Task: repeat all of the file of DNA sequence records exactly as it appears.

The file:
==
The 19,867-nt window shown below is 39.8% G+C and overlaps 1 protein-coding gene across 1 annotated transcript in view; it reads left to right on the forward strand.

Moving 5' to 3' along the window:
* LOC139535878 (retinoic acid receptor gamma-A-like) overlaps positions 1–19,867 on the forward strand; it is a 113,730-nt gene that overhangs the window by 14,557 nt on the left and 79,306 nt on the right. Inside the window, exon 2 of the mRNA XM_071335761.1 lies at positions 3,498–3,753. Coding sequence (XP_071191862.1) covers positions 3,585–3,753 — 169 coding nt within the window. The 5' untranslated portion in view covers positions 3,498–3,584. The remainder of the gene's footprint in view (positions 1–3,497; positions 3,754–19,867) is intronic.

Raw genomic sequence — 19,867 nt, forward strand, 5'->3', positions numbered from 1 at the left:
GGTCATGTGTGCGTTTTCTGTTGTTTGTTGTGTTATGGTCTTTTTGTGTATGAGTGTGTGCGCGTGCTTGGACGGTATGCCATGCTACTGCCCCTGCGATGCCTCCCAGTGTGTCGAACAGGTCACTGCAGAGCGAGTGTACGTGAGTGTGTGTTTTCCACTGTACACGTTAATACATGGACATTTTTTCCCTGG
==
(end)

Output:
The 19,867-nt window shown below is 39.8% G+C and overlaps 1 protein-coding gene across 1 annotated transcript in view; it reads left to right on the forward strand.

Moving 5' to 3' along the window:
* LOC139535878 (retinoic acid receptor gamma-A-like) overlaps positions 1–19,867 on the forward strand; it is a 113,730-nt gene that overhangs the window by 14,557 nt on the left and 79,306 nt on the right. Inside the window, exon 2 of the mRNA XM_071335761.1 lies at positions 3,498–3,753. Coding sequence (XP_071191862.1) covers positions 3,585–3,753 — 169 coding nt within the window. The 5' untranslated portion in view covers positions 3,498–3,584. The remainder of the gene's footprint in view (positions 1–3,497; positions 3,754–19,867) is intronic.

Raw genomic sequence — 19,867 nt, forward strand, 5'->3', positions numbered from 1 at the left:
GGTCATGTGTGCGTTTTCTGTTGTTTGTTGTGTTATGGTCTTTTTGTGTATGAGTGTGTGCGCGTGCTTGGACGGTATGCCATGCTACTGCCCCTGCGATGCCTCCCAGTGTGTCGAACAGGTCACTGCAGAGCGAGTGTACGTGAGTGTGTGTTTTCCACTGTACACGTTAATACATGGACATTTTTTCCCTGG